Scarce groundfish permit will remain on Martha’s Vineyard

Captain Greg Mayhew, shown aboard the fishing vessel Unicorn, has tied up at the dock for good, but his fishing permit will enable Islanders to continue to seek a living from the sea. — Martha's Vineyard Times file pho

The Nature Conservancy (TNC) last week announced that in partnership with the Martha’s Vineyard Fishermen’s Preservation Trust, it had purchased the Island’s last historic groundfish permit from Greg Mayhew, owner of the 75-foot dragger Unicorn.

A recent decline in New England groundfish populations has forced some fishermen to sell their permits, opening them up to buyers from outside their respective communities. The purchase is intended to protect the Island’s last remaining permit, and provide future opportunities for the next generation of local fishermen.

“Groundfish is not particularly profitable right now, so people are selling their permits, and the only real buyers are corporations willing to speculate,” Conservancy Marine Program Director Chris McGuire said in a telephone conversation with The Times. “Our goal is to transfer them to an organization like the Fishermen’s Preservation Trust, which will keep them in the community.”

The government allocates the amount of each species that can be caught on an annual basis. Fishing permits allow the owner a percent of that allocated catch. Groundfishing permits regulate 19 species, including cod, haddock, flounder, and fluke. The permits can range in cost from a few thousand dollars for a small permit to $2 million for a large permit that includes scalloping rights.

As the permits are not tied to a specific geographic location, “selling a permit means the permit may leave the community,” the Conservancy’s senior media relations manager, James Miller, said in a press release.

Mr. Mayhew did not want that to happen, but fishing was getting tough.

“It was clear that I wouldn’t be able to keep fishing, partly because of regulations and partly because I’m getting older,” he said in a telephone conversation with The Times. “I didn’t want to see the permit go to a conglomerate that already had 25. I want to see fishing continue in Menemsha, so it’s not just a place you go to see sailboats, but somewhere you can get fresh fish and not truck it in from somewhere else, not knowing what you’re getting.”

Mr. Mayhew heard about the Conservancy’s plans for a permit bank when he spoke with a broker about selling his permit while keeping it in the Island community.

Before he could sell it to the Conservancy, however, Mr. Mayhew was obligated by regulation to offer the permit to the fishing sector it belonged to: Penobscot Bay in Maine. The sector didn’t want to buy it, however, and Mr. Mayhew went ahead with the Conservancy. He said a conglomerate might have paid in the ballpark of $150,000 for the permit; he and Mr. McGuire were unwilling to disclose the amount TNC paid.

“Even if we couldn’t get as much from the Conservancy as we could have from a conglomerate, I want to see some of the young guys trying to make it fishing here get a chance to get in, and keep Menemsha a viable fishing community,” Mr. Mayhew said.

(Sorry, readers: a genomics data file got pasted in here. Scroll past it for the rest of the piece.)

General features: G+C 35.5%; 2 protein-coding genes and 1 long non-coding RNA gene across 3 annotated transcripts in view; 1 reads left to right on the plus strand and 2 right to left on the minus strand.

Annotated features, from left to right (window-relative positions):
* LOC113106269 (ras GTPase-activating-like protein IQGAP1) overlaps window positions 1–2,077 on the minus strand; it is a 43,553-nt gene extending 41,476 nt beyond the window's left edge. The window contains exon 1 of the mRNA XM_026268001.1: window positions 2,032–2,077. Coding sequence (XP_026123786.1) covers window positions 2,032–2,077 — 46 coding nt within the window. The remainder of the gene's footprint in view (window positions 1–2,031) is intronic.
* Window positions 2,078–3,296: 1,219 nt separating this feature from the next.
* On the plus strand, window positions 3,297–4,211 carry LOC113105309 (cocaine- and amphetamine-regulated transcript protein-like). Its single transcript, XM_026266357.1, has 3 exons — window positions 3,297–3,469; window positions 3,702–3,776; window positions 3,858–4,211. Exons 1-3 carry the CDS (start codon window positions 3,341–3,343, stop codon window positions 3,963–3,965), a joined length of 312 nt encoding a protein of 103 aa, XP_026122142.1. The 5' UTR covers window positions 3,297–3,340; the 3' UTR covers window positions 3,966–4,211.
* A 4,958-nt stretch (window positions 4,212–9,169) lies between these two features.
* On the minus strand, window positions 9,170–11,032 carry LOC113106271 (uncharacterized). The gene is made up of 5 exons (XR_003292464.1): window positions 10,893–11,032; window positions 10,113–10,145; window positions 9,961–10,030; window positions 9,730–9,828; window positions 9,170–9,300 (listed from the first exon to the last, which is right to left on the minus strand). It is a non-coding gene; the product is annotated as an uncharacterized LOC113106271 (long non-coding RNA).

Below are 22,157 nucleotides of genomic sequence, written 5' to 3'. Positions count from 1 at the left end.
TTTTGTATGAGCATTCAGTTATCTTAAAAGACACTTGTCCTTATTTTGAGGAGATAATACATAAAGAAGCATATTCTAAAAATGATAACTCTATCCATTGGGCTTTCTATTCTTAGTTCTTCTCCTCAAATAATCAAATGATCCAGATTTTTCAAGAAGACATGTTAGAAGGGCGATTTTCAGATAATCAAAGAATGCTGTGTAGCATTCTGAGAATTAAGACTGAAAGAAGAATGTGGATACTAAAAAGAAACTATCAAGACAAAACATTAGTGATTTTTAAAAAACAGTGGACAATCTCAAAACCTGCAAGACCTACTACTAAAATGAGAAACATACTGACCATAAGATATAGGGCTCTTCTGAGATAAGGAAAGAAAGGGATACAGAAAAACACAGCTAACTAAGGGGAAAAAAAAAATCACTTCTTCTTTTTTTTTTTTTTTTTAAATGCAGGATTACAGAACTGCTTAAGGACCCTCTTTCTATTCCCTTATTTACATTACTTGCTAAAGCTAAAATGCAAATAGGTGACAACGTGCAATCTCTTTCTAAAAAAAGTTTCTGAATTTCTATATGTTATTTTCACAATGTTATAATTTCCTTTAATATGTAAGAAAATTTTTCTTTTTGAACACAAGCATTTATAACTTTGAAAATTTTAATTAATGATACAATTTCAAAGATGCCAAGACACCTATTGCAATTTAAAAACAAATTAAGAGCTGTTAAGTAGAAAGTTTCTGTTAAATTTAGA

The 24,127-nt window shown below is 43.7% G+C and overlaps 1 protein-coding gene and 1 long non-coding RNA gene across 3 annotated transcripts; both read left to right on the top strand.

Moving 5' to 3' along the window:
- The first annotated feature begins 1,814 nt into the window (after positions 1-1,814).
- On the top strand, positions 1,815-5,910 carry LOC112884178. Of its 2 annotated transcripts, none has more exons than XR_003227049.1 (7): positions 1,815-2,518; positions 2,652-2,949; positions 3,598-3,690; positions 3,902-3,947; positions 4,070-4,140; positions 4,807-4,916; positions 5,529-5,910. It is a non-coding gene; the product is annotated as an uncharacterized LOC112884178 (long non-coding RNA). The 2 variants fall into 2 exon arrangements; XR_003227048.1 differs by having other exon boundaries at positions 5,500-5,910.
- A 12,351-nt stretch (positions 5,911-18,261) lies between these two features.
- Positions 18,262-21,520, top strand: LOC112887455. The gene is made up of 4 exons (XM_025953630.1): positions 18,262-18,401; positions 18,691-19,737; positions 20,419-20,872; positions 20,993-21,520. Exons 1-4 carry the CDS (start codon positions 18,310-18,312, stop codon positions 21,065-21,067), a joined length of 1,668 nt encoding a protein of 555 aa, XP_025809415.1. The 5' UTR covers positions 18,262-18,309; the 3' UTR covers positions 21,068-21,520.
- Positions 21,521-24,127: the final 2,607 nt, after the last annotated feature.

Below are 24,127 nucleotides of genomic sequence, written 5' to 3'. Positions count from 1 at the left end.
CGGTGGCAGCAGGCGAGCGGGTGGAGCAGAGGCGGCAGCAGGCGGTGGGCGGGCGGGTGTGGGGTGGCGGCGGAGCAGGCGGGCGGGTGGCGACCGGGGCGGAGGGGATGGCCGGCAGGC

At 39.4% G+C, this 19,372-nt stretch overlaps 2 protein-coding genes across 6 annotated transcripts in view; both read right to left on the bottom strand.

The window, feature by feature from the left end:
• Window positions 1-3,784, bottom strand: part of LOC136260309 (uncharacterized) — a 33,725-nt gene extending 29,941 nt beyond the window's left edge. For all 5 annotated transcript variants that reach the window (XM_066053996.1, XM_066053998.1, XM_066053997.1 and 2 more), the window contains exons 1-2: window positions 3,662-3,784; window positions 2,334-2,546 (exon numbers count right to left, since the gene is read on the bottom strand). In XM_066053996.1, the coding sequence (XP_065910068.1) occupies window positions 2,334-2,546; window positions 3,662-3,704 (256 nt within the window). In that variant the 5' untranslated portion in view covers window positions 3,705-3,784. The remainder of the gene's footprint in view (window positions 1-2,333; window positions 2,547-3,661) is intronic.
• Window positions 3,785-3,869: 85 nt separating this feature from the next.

He hopes the permit bank can acquire other permits in addition to the permit he sold, permits he expects will increase in value as the fisheries grow in size. His permit sale to the Conservancy included an offshore lobster license.

“My allocation was not particularly large,” he said.

The allocation for a permit is based on how many pounds of species the owner landed during qualifying years in the early 1990s. Values such as “0.000625% of total allocation” are a common measurement of how much of the annual species allocation the holder can catch. As a result, Mr. Mayhew this year would have been allocated several thousand pounds of yellowtail and flounder, as well as something in the range of 100,000 pounds of squid, “but only about 20 pounds of pollock,” he said, since he “hardly reported any during the qualifying period.”

Now the Conservancy will lease out that allocation at discounted rates to Island fishermen, in exchange for their use of sustainable fishing practices and participation in scientific studies.

“We encourage them to participate in research and use more sustainable gear,” said Mr. McGuire. “Seven to eight years from now, the fisheries will have rebounded, and we will not charge more for the permit than we bought it for, which is a good deal for the community. We assume all the downside risk. This is a conservation and community benefit. It’s good for small fishing business, it’s good for community access to the fishery, and it’s good for traditional fishermen.”

As the Conservancy is a nonprofit, any money it receives from leasing out the permit will go back to the fund instead of becoming what Mr. McGuire called “captured revenue” for a corporation.

“This is a forward-looking move,” he said, seconding Mr. Mayhew’s hope that the Fishermen’s Preservation Trust will increase the size of its permit bank.

“We’ll reach out to other permit holders based on the need out there in the fishing community,” Preservation Trust Treasurer Shelley Edmundson said in a telephone conversation with The Times. “We have to really work with the fishermen. This is the first permit we have, a permit that was going to be lost. Holding onto it is a good starting point, laying the foundation for more permits. Over the next 3 years, the fisheries will rebuild, then we’ll see.”

Ms. Edmundson encouraged community members to attend a “Meet the Fleet” event on the Menemsha waterfront on Thursday, August 6, between 4 and 7 pm, to learn more. “There will be a bunch of community fishermen along the docks, showing their traps and gear and answering questions,” she said.